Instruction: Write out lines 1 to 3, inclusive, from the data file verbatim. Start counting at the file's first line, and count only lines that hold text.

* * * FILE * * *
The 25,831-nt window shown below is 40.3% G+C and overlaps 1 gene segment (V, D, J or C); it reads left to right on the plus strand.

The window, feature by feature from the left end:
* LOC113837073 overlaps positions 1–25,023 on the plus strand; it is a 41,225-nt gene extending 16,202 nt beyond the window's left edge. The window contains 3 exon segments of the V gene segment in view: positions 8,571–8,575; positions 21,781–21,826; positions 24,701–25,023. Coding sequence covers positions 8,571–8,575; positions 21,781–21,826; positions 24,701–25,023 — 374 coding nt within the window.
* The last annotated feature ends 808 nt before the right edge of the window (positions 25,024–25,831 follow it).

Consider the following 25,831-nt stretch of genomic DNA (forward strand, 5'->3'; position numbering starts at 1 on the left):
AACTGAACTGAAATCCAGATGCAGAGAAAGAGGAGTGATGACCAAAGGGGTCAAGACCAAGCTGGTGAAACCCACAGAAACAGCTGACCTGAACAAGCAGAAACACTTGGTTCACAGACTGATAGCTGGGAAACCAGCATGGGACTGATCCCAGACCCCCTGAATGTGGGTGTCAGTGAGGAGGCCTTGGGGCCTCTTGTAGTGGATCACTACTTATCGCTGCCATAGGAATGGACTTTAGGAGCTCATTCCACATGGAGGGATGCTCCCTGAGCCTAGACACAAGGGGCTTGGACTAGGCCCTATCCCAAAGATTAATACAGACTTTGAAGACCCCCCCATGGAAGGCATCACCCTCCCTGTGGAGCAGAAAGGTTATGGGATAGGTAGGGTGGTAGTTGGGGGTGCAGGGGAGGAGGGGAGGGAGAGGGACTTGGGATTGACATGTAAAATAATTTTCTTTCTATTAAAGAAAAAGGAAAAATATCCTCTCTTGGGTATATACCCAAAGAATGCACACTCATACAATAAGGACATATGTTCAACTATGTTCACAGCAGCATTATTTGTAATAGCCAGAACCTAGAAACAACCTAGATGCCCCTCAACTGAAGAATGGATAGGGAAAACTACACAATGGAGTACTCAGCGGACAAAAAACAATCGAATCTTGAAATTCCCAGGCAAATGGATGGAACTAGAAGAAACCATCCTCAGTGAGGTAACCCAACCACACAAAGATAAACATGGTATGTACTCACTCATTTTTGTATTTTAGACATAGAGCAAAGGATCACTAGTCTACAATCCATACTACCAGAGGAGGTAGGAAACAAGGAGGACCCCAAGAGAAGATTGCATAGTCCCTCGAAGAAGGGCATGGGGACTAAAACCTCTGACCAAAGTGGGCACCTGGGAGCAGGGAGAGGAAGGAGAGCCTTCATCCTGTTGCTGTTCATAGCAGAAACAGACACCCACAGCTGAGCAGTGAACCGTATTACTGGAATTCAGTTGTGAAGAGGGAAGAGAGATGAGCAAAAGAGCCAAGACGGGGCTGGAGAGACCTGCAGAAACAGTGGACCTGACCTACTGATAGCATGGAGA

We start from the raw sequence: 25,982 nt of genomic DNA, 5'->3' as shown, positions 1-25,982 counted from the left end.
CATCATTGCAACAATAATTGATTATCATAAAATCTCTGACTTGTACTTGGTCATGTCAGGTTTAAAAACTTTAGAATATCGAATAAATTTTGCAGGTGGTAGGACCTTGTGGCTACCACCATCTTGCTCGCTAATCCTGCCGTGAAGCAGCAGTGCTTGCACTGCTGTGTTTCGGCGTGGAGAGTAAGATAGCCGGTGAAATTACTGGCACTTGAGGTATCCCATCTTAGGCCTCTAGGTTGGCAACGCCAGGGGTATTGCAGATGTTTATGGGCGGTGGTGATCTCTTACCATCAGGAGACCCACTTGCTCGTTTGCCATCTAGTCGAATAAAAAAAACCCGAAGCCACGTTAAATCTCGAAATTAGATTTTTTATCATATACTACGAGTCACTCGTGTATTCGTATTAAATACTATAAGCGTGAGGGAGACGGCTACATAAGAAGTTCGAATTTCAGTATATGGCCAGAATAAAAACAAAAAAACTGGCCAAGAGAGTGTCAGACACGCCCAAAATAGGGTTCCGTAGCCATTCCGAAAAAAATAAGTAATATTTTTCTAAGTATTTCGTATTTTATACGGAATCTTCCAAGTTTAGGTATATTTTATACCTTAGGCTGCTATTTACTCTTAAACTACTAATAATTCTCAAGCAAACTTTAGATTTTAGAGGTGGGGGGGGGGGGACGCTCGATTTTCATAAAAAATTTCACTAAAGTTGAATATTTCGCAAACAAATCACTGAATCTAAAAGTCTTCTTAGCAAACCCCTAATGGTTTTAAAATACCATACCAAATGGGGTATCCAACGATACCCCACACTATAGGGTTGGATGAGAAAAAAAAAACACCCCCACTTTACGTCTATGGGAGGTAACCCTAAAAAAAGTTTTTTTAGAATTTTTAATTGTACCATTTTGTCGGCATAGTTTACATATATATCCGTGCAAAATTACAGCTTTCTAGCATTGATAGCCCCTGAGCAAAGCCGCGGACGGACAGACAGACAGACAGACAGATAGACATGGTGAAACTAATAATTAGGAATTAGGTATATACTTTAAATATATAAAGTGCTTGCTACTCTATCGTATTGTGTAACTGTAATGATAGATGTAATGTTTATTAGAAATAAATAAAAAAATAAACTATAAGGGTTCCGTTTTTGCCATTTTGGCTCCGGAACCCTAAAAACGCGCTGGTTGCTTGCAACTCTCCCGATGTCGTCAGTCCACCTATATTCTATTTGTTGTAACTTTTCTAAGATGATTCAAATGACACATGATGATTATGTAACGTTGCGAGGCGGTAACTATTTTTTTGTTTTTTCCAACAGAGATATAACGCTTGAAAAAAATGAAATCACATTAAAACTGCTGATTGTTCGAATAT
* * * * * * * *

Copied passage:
The 25,831-nt window shown below is 40.3% G+C and overlaps 1 gene segment (V, D, J or C); it reads left to right on the plus strand.

The window, feature by feature from the left end:
* LOC113837073 overlaps positions 1–25,023 on the plus strand; it is a 41,225-nt gene extending 16,202 nt beyond the window's left edge. The window contains 3 exon segments of the V gene segment in view: positions 8,571–8,575; positions 21,781–21,826; positions 24,701–25,023. Coding sequence covers positions 8,571–8,575; positions 21,781–21,826; positions 24,701–25,023 — 374 coding nt within the window.